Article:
Project Bread addresses increased food insecurity as many face problem of hunger
BOSTON, Nov. 20 /PRNewswire-USNewswire/ -- Project Bread, the state's leading anti-hunger organization, released numbers from its upcoming annual status report on hunger in the Commonwealth. The disquieting trends described in this report, caused by high unemployment, point to 554,000 people in the Commonwealth struggling with hunger. Food insecurity has found its way into middle class suburbs and has driven low-income people further into crisis. The report argues for a public health approach and asks that the state continue to bring systemic solutions to scale -- especially healthy school and summer food programs for kids. These programs are designed to help entire populations of low-income children while they also bring federal dollars into the Commonwealth.
No one has been left untouched by the economic downturn. Lost jobs. Lost savings. Lost homes. Not surprisingly, over 8.3 percent of households in Massachusetts struggle with "food insecurity," a measurement that captures the degree to which an individual or family cannot obtain adequate nutritious food for a healthy life. "Food insecurity with hunger," which is the most serious condition, is primarily found in low-income communities where the percentage is six times higher than the statewide average. Field research conducted by Project Bread indicates that food insecurity numbers to be issued in 2010 will dwarf current data as they capture the full impact of the economic crisis we're in.
"The current economic problems are driving a crisis in food insecurity that is broader and deeper than we've seen before in this state," says Ellen Parker, the executive director of Project Bread. "There is every indication that hundreds of thousands of Massachusetts citizens will need help to cover the basics -- including many who have never needed help before."
Among Project Bread's findings:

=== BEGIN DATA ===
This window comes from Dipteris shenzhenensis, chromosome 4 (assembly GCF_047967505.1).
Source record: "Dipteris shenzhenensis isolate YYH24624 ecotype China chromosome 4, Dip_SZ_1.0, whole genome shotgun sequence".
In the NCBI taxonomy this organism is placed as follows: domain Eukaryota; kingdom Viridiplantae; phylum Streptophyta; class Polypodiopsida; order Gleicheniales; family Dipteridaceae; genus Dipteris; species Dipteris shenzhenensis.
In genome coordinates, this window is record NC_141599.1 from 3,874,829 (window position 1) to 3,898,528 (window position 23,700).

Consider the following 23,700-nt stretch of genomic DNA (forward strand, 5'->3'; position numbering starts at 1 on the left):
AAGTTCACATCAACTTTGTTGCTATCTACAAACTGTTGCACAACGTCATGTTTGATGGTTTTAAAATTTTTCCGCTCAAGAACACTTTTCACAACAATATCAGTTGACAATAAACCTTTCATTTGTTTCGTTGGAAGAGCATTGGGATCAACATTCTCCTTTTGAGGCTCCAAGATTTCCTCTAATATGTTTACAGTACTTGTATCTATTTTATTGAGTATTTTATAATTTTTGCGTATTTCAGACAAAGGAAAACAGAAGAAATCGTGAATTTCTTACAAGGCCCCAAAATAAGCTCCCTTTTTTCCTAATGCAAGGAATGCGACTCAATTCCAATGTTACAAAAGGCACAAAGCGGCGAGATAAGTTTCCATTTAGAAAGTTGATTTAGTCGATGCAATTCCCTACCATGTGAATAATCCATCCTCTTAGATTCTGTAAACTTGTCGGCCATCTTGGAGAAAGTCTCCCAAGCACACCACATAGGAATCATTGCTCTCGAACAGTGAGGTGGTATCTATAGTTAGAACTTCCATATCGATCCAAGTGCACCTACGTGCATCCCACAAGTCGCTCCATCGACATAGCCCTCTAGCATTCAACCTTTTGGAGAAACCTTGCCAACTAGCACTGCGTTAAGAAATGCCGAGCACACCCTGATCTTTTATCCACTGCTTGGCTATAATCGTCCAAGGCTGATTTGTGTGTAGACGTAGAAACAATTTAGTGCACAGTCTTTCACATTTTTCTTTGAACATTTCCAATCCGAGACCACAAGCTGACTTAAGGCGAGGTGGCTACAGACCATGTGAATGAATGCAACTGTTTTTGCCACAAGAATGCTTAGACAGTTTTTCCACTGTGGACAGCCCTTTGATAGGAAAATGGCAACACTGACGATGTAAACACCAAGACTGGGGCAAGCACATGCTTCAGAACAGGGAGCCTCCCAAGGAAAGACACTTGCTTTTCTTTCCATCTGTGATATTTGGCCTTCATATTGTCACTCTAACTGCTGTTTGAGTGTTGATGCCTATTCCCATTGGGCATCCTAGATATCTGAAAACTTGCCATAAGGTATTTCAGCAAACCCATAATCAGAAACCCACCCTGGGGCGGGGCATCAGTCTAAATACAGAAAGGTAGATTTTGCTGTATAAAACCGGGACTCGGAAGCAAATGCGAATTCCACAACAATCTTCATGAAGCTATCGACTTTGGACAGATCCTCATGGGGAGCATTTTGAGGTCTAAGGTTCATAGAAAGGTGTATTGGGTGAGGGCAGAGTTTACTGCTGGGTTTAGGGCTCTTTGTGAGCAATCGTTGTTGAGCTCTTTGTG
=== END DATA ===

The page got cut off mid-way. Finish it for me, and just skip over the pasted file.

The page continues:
The complete report, due out at the end of the month, will present the data to support these findings and solutions. Ellen Parker, the executive director of Project Bread, wrote the report. For interviews with Parker, please contact Project Bread.
About Project Bread
As the state's leading anti-hunger organization, Project Bread is dedicated to alleviating, preventing, and ultimately ending hunger in Massachusetts. Through The Walk for Hunger, the oldest continual pledge walk in the country, Project Bread provides millions of dollars each year in privately donated funds to over 400 emergency food programs in 128 communities statewide. Project Bread also advocates systemic solutions that prevent hunger in children and that provide food to families in natural, everyday settings. With the support of the Governor and State Legislature, the organization has invested millions in grants to community organizations that feed children where they live, learn, and play. For more information, visit www.projectbread.org.
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CONTACT: Brooke MacKinnon of Project Bread - The Walk for Hunger, +1-617-239-2075, [email protected]
-- 554,000 people in Massachusetts are struggling to put food on the table. -- The most recent measurement reveals that 8.3 percent of all Massachusetts households were food insecure, and nearly half of these households experience the most extreme condition, known as food insecurity with hunger. -- Food insecurity with hunger, the most serious condition, is six times higher in low-income communities, including those in Lawrence, Worcester, New Bedford, Fitchburg, Holyoke, and Springfield, among others, than the statewide average. -- Unemployment rates, combined with the down economy, are forcing many to ask for help. -- In 2009, Project Bread's FoodSource Hotline, which links hungry people with food in their neighborhood, experienced a 31% increase in calls in 2009. -- Project Bread's Hotline answered 49,000 calls from hungry people in 2009 as compared to slightly more than 37,000 for the same period a year ago. -- Survey research of 11,000 low-income families in health centers, conducted by Partners HealthCare and sponsored by Project Bread, revealed severe consequences to health, growth, and learning. -- Food pantries and soup kitchens funded by Project Bread through The Walk for Hunger served 57.3 million meals last year, an increase of 32 percent from the year before.
SOURCE Project Bread - The Walk for Hunger